Our second day in Siem Reap started early. The driver picked us up at 6:30AM as we agreed the day before and we asked him to take us to somewhere the locals eat for breakfast.
After eating, we started our day. First order of business was to get our Angkor pass from the main ticket sales booth of Angkor Wat. There are 3 kinds of passes:
- 1-day pass – USD20
- 3-day pass – USD40
- 1-week pass – USD60
We purchased the 3-day pass since we were going to be touring for 2 days.
Today’s itinerary covered parts of the grand circuit (Preah Khan, Neak Pean, Ta Som, East Mebon, Pre Rup) and also included the nearby Banteay Samre and the far off temple of Banteay Srei and a short hike uphill to Kbal Spean.
After securing our Angkor pass, we proceeded to Preah Khan. Getting to Preah Khan early, meant we had the place almost to ourselves. (Of course, I find out the following day that this was not really the case. More tourists just take the small circuit.)
After Preah Khan, our next stop is Neak Pean. Before you see the main temple of Neak Pean, you have to walk a long boarded walkway, surrounded by trees and mangroves. I suppose during the wet season this is surrounded by deep water, but right now, parts of it is submerged in very shallow water.
When we got to Neak Pean, we saw the main temple at the very center in an excavation of about 4-5 feet deep surrounded by walls.
This is supposed to be the pond surrounding the main temple, but since the rains haven’t really started yet, just like the surrounding forest, it’s just grass surrounding the temple.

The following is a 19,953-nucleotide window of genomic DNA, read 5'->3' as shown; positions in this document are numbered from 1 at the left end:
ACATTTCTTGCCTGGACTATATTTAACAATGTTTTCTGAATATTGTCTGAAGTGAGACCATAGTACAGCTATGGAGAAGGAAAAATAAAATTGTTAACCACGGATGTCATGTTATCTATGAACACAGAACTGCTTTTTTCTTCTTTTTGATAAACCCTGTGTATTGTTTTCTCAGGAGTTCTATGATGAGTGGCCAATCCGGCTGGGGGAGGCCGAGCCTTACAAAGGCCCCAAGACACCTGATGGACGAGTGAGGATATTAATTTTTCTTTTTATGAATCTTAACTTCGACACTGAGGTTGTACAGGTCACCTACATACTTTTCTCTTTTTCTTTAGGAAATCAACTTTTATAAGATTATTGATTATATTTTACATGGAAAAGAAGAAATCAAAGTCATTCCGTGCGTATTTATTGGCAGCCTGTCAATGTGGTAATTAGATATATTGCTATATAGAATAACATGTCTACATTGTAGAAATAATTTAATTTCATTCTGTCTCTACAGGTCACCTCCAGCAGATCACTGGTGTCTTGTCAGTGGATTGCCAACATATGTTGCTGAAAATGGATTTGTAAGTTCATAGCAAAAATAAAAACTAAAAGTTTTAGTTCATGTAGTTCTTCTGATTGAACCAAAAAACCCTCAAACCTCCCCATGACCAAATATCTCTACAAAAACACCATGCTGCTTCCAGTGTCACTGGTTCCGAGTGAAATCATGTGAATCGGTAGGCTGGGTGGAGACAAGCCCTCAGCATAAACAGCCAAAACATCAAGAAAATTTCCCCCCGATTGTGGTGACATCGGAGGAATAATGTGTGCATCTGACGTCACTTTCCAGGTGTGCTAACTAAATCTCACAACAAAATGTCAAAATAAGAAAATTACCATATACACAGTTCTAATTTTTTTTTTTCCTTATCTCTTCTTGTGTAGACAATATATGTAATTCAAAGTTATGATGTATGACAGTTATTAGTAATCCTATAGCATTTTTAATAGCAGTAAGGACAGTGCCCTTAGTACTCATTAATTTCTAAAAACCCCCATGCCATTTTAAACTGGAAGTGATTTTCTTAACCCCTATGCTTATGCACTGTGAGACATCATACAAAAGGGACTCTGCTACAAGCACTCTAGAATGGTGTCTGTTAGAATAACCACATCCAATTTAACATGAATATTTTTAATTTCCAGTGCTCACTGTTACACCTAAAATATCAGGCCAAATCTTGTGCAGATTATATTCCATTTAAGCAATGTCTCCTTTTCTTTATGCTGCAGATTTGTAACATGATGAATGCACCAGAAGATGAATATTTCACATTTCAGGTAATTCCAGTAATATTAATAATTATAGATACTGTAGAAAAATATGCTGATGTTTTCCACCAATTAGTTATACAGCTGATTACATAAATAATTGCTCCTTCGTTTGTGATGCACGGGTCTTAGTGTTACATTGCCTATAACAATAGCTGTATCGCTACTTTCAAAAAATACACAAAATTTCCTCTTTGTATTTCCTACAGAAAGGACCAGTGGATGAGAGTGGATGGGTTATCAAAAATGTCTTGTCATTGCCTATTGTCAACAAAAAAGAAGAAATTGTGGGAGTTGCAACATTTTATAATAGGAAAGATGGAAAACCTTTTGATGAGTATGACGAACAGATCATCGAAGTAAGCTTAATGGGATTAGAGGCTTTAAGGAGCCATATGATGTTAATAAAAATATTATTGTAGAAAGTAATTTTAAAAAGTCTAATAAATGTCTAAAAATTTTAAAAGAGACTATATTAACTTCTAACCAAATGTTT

The opposite entrance of the temple at the far end is encroached in a huge strangler fig that makes it look like the tree grew on the temple’s entrance. At this entrance, we also saw a lot of vendors selling souvenirs and we got our first taste of the very persistent children who sell maps, bracelets, books and the like.
East Mebon, our fourth stop for the day is a bigger complex. Our driver said that East Mebon used to be surrounded by water but now is only surrounded by dry ground.
It has two enclosing walls and three tiers. According to wikipedia, the building materials used were sandstone, brick, laterite and stucco.
From East Mebon, we traveled about an hour get to our next destination, Kbal Spean. Kbal Spean is a site found on the Kulen Hills located about 25km from the main Angkor temples.
To get to the site, we took a 40-minute hike up the hill til we saw the riverbed. On the actual riverbed and banks are carvings.
After our hike at Kbal Spean and a late lunch, we were off to Banteay Srei. Banteay Srei is a temple about 25km from the main Angkor group of temples, a few minutes away from Kbal Spean.
This temple, I think, showed the most intricate of carvings compared to all the temples we visited in Angkor Wat. It looks like something that could’ve been done in wood and I had to remind myself that this was done in stone.
The temple also looked smaller than the other temples in scale, although I forgot to ask why that is. It’s a very interesting place and my highlight for this day.
From Banteay Srei, on our way back to the main temples of Angkor, we stopped by Banteay Samre. This temple showed similar style carvings as Banteay Srei although the type of stone used was quite different. The scale, too, was different, definitely appearing larger than Banteay Srei.
Our last stop for the day is Pre Rup, where we were supposed to catch the sunset–something that this temple is famous for.
However, our visit was not the best time for it apparently. We saw nothing but clouds and a teeny tiny hint of pink in the sky. It was a bit of a let down. Our second day in Siem Reap also happened to be my birthday and I was hoping for a good one to close the end of the day and a start of a new year for me. But, like anything great, you can’t really force it. Best try our luck tomorrow.
(This is another retro post. This trip took place July 29 – August 2, 2012.)
This is a 6-parter. Check out the other parts at the links below: